On August 5, 2014, the Third Circuit Court of Appeals ruled that an employer’s claim that it mailed to its employee a notice of rights under the Family and Medical Leave Act (FMLA or Act) is not enough to rebut the employee’s denial that he or she actually received the required notice. If your business operates in New Jersey, Pennsylvania, Delaware or the U.S. Virgin Islands, Lisa M. Lupyan v. Corinthian Colleges, Inc., et al. governs how your actions in regard to providing FMLA notice will be evaluated.
Lupyan worked as an instructor for CCI’s applied science management program and sought to take leave that she identified as “personal leave” from December 4, 2007 to December 31, 2007. Lupyan submitted a “Certification of Health Provider” form which identified a mental health condition to CCI’s human resources department. Upon receipt of the form, CCI determined that Lupyan was eligible for leave under the FMLA rather than the personal leave she sought.
Lupyan met with CCI representatives who instructed her to initial the box marked “Family Medical Leave” on her request for leave form. Lupyan’s projected date of return was changed to April 1, 2008 based upon the certification from Lupyan’s physician. Later that afternoon, CCI allegedly mailed Lupyan a letter designating her leave as FMLA leave and explaining her rights under the Act as required. On or about April 1, 2008, Lupyan provided a full release from her psychiatrist and confirmed she was able to work without any restrictions or accommodations. Nevertheless, on April 9, 2008, CCI advised Lupyan that she was being terminated due to low student enrollment and because she had not returned to work within the 12 weeks provided under the FMLA. Lupyan claims this was the first time she had any knowledge she was on FMLA leave and denied she received the notice letter from the employer. Lupyan filed a lawsuit claiming that CCI interfered with her rights under the FMLA by failing to give her notice and, in addition, that she was fired in retaliation for taking the FMLA leave. The district court granted an initial summary judgment motion by CCI and then, on its own, reversed its ruling on the FMLA interference claim since there was a factual dispute as to whether CCI had informed Lupyan of her FMLA rights. CCI then filed an amended summary judgment motion which included affidavits testifying that the letter was properly mailed to Lupyan. Based upon the affidavits and under the “Mailbox Rule,” the court found that Lupyan had received the letter and entered summary judgment in favor of CCI.
The Third Circuit reviewed the presumption of receipt that derived from the common law “Mailbox Rule” which holds that if a letter “properly directed is proved to have been either put into the post-office or delivered to the postman, it is presumed . . . that it reached its destination at the regular time, and was received by the person to whom it was addressed.” The court held, however, that this “is not a conclusive presumption of law” but rather it was a “rebuttable inference of fact” that could be weighed by a jury to determine whether actual receipt occurred. Other than the affidavits certifying the letter was prepared and placed in the mail, CCI provided no other corroborating evidence that Lupyan actually received the letter. The Third Circuit Court held that, in view of Lupyan’s denial of receipt, the rebuttable presumption was not sufficient to establish receipt as a matter of law to entitle CCI to summary judgment.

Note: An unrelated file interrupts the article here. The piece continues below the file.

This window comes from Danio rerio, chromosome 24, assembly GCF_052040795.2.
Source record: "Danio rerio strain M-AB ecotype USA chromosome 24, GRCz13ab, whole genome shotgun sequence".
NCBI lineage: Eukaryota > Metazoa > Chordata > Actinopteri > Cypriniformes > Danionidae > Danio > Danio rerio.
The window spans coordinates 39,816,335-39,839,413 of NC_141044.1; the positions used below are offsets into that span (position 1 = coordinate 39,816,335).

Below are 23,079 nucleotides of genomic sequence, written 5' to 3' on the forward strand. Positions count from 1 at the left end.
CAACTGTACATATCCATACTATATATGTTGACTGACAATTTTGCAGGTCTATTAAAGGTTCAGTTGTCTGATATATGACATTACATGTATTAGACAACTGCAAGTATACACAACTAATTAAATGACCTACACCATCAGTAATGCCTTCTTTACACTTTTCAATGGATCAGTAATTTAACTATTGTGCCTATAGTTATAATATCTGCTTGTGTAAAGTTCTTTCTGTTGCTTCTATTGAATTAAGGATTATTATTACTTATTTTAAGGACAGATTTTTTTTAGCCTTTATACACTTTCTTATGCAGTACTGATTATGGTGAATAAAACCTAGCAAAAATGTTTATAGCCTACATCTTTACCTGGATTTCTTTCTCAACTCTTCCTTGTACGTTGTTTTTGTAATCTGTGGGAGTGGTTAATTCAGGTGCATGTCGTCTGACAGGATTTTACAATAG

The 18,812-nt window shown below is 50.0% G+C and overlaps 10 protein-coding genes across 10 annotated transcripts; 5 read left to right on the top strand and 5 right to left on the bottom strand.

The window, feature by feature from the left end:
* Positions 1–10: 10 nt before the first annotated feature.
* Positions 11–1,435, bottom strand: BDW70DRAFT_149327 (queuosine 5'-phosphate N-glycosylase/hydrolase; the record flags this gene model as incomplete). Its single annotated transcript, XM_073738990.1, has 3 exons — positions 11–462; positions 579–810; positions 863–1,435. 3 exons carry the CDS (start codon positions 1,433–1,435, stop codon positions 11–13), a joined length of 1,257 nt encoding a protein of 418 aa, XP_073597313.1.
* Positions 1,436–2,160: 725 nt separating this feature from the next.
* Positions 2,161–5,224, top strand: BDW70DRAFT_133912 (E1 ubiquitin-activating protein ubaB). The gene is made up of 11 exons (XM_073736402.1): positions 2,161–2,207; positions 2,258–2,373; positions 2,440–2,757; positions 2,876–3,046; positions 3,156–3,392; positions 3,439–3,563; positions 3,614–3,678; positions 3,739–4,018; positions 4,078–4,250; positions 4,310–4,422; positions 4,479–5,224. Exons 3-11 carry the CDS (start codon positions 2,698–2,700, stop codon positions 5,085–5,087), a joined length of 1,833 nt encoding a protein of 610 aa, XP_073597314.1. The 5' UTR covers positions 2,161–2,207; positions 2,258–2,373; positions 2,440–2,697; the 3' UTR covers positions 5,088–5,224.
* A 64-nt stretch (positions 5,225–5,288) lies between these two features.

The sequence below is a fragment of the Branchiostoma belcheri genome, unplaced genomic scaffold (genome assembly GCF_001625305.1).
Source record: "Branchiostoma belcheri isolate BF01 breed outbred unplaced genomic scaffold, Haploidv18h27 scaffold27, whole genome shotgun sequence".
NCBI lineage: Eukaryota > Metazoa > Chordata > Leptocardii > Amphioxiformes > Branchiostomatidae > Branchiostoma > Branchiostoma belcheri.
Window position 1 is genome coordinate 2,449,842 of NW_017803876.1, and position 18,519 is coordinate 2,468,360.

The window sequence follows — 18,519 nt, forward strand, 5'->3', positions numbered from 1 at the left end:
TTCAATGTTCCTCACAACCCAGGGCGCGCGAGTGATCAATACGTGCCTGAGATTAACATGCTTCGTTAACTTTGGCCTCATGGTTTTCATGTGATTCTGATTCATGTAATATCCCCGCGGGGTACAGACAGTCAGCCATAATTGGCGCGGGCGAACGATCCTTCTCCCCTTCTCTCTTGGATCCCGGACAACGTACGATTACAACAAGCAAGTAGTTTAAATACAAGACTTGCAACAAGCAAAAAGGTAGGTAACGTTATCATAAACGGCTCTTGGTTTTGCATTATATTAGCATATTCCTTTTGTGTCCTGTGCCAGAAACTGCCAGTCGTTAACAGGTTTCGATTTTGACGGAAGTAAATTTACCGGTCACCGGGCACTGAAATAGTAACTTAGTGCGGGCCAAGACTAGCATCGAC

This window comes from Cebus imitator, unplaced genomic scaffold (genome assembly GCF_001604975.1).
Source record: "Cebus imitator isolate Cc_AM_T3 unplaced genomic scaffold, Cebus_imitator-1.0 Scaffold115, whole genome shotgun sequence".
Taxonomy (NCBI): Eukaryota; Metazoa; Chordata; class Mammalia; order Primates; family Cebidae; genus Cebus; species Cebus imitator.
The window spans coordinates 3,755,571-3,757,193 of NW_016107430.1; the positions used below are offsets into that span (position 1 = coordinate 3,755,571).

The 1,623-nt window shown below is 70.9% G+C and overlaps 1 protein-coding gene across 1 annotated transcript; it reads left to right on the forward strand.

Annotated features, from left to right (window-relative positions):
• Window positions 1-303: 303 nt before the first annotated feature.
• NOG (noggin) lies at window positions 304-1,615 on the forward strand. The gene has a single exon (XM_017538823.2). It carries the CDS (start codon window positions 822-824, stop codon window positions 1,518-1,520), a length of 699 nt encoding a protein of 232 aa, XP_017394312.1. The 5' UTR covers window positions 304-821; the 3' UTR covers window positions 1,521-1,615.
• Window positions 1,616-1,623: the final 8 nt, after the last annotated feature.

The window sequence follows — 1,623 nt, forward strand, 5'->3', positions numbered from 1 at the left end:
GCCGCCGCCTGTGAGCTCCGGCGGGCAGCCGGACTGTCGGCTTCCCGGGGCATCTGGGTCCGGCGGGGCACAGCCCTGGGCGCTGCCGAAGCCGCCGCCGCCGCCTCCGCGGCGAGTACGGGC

As most employers already know, the FMLA requires providing employees with a general and individual notice of their rights under the FMLA. The general notice requirement can be easily met by posting a notice of FMLA rights in a conspicuous place and/or setting forth those rights in an employee handbook. In regard to the individual requirement, notice of FMLA leave is required once the employer becomes aware that the employee is entitled to FMLA-qualifying leave. The U.S. Department of Labor Regulations state that the employer must (1) within five business days notify the employee of his or her eligibility to take FMLA leave; (2) notify the employee in writing whether the leave will be designated as FMLA leave; (3) provide written notice detailing the employee’s obligations under the FMLA and explaining any consequences for failing to meet those obligations and (4) notify the employee of a specific amount of leave that will be counted against the employee’s FMLA leave entitlement. The court found that CCI’s inability to establish actual receipt failed to satisfy the employer’s obligation to provide individual notice under the FMLA regulations. It is instructive to reiterate what the court said concerning an employer’s ability to provide proof of receipt:
In this age of computerized communications and handheld devices, it is certainly not expecting too much to require businesses that wish to avoid a material dispute about the receipt of a letter to use some form of mailing that includes verifiable receipt when mailing something as important as a legally mandated notice.
The takeaway for employers in the Third Circuit is that simply mailing a letter and placing a copy in a file will not be sufficient evidence of receipt if an employee denies actual receipt. Employers should take care to document receipt of FMLA notice letters in some manner, either by confirmation of hand delivery, by email or by sending the letter via registered mail, return receipt requested, or via overnight mail, signature required. An employer should make certain that its records include this documentation of receipt to avoid the factual dispute that allowed the employee in this case to continue litigating her claims.